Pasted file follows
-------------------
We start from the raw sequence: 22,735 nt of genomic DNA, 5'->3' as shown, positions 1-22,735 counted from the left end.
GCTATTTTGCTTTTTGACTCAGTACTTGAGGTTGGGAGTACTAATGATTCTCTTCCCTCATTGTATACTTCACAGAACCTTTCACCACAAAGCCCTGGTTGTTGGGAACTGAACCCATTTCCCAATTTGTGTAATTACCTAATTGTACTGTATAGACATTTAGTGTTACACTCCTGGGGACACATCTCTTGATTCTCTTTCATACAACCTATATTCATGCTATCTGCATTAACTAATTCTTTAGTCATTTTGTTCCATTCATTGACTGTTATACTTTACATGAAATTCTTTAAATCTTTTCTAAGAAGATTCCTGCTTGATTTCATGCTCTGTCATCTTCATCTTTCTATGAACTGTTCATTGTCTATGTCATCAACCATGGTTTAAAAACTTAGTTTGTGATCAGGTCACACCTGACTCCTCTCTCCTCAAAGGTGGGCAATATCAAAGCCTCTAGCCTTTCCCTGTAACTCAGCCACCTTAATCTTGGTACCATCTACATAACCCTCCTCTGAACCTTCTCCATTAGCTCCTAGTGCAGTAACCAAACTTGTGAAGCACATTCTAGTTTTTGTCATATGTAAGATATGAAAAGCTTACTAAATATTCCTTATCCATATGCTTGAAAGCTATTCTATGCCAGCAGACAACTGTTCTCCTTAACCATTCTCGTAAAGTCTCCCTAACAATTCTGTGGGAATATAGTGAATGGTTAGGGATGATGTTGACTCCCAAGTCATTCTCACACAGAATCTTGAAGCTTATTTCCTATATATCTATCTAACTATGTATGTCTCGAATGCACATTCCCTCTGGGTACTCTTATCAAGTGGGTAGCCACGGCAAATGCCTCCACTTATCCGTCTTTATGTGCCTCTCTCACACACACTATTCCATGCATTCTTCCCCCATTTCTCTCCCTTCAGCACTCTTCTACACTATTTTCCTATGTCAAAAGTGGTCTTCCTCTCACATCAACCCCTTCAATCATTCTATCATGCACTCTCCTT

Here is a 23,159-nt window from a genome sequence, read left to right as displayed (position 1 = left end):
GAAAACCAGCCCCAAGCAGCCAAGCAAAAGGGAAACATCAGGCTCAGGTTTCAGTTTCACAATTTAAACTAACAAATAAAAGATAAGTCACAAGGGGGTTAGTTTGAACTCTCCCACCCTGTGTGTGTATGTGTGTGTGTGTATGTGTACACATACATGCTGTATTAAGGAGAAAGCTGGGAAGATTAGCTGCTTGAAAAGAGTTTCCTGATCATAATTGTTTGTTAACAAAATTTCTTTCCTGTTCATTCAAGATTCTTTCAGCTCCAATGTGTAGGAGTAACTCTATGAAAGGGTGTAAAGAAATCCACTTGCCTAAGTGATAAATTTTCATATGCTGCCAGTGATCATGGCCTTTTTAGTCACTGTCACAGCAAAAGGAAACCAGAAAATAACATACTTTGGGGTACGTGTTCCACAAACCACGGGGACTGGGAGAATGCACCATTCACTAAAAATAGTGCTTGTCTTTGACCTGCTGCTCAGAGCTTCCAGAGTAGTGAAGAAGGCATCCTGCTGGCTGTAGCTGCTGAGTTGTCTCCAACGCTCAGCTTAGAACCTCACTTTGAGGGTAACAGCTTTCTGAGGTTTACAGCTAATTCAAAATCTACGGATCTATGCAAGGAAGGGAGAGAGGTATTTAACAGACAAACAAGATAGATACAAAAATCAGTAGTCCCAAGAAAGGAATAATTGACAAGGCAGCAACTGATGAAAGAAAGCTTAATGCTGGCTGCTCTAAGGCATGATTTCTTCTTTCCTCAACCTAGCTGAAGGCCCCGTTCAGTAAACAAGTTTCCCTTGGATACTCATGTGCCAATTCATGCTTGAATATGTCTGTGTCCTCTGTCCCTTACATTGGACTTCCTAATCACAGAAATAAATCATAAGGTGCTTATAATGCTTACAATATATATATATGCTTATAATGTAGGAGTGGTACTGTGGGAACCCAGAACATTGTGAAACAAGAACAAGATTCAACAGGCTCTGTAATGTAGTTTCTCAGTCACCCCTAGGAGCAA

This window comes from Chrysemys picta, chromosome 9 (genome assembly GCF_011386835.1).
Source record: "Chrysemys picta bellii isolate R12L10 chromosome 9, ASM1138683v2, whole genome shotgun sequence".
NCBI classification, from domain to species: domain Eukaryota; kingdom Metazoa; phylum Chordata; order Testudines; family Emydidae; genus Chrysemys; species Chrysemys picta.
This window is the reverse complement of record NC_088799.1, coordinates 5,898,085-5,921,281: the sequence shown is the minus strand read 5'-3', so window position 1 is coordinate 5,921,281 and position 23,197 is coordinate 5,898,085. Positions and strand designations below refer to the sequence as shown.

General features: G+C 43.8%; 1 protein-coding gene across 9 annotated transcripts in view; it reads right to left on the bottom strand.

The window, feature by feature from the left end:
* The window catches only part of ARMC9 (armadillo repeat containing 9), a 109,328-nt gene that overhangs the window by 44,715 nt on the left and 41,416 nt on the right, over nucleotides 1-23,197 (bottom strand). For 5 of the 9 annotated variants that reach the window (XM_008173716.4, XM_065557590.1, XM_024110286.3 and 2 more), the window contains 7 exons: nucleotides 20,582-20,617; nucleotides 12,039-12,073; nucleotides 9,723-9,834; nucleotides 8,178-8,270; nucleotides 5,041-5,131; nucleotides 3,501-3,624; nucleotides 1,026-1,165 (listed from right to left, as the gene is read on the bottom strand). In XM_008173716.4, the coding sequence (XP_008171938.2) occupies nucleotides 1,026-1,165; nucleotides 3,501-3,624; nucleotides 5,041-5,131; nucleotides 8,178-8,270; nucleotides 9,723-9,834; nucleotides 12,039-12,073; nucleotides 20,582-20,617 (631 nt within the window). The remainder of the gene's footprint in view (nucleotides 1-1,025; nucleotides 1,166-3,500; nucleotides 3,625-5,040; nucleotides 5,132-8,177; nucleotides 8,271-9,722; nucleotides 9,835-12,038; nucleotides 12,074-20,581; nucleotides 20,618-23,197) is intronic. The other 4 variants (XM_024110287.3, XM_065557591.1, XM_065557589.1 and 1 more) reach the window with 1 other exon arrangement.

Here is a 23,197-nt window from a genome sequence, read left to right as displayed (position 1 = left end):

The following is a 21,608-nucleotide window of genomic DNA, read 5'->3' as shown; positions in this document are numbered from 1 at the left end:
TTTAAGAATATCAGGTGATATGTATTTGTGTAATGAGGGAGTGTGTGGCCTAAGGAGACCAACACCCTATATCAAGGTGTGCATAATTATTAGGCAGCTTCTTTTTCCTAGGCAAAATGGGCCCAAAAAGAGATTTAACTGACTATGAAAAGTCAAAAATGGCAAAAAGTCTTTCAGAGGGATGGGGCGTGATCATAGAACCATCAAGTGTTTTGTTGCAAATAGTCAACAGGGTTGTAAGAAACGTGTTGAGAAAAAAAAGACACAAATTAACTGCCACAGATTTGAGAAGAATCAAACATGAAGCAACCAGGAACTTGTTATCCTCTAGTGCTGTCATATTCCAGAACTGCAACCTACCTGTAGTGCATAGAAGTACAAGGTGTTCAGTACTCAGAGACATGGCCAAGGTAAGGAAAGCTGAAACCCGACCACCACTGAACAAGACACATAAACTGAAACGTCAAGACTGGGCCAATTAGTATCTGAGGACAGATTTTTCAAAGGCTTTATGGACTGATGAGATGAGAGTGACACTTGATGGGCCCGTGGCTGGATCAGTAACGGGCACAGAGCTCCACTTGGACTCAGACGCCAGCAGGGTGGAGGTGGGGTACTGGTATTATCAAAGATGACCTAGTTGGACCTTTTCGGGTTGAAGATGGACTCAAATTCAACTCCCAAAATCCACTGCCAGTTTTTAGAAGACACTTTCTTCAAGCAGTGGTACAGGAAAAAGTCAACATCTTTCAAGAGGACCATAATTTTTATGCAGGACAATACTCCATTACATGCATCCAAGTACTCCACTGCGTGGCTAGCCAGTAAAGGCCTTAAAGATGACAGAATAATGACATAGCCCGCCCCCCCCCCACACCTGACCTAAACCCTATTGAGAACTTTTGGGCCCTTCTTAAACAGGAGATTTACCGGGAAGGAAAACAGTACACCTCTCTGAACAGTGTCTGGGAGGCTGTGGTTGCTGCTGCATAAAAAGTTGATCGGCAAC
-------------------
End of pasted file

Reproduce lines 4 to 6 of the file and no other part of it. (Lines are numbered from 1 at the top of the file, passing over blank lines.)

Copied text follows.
GAAAACCAGCCCCAAGCAGCCAAGCAAAAGGGAAACATCAGGCTCAGGTTTCAGTTTCACAATTTAAACTAACAAATAAAAGATAAGTCACAAGGGGGTTAGTTTGAACTCTCCCACCCTGTGTGTGTATGTGTGTGTGTGTATGTGTACACATACATGCTGTATTAAGGAGAAAGCTGGGAAGATTAGCTGCTTGAAAAGAGTTTCCTGATCATAATTGTTTGTTAACAAAATTTCTTTCCTGTTCATTCAAGATTCTTTCAGCTCCAATGTGTAGGAGTAACTCTATGAAAGGGTGTAAAGAAATCCACTTGCCTAAGTGATAAATTTTCATATGCTGCCAGTGATCATGGCCTTTTTAGTCACTGTCACAGCAAAAGGAAACCAGAAAATAACATACTTTGGGGTACGTGTTCCACAAACCACGGGGACTGGGAGAATGCACCATTCACTAAAAATAGTGCTTGTCTTTGACCTGCTGCTCAGAGCTTCCAGAGTAGTGAAGAAGGCATCCTGCTGGCTGTAGCTGCTGAGTTGTCTCCAACGCTCAGCTTAGAACCTCACTTTGAGGGTAACAGCTTTCTGAGGTTTACAGCTAATTCAAAATCTACGGATCTATGCAAGGAAGGGAGAGAGGTATTTAACAGACAAACAAGATAGATACAAAAATCAGTAGTCCCAAGAAAGGAATAATTGACAAGGCAGCAACTGATGAAAGAAAGCTTAATGCTGGCTGCTCTAAGGCATGATTTCTTCTTTCCTCAACCTAGCTGAAGGCCCCGTTCAGTAAACAAGTTTCCCTTGGATACTCATGTGCCAATTCATGCTTGAATATGTCTGTGTCCTCTGTCCCTTACATTGGACTTCCTAATCACAGAAATAAATCATAAGGTGCTTATAATGCTTACAATATATATATATGCTTATAATGTAGGAGTGGTACTGTGGGAACCCAGAACATTGTGAAACAAGAACAAGATTCAACAGGCTCTGTAATGTAGTTTCTCAGTCACCCCTAGGAGCAA

This window comes from Chrysemys picta, chromosome 9 (genome assembly GCF_011386835.1).
Source record: "Chrysemys picta bellii isolate R12L10 chromosome 9, ASM1138683v2, whole genome shotgun sequence".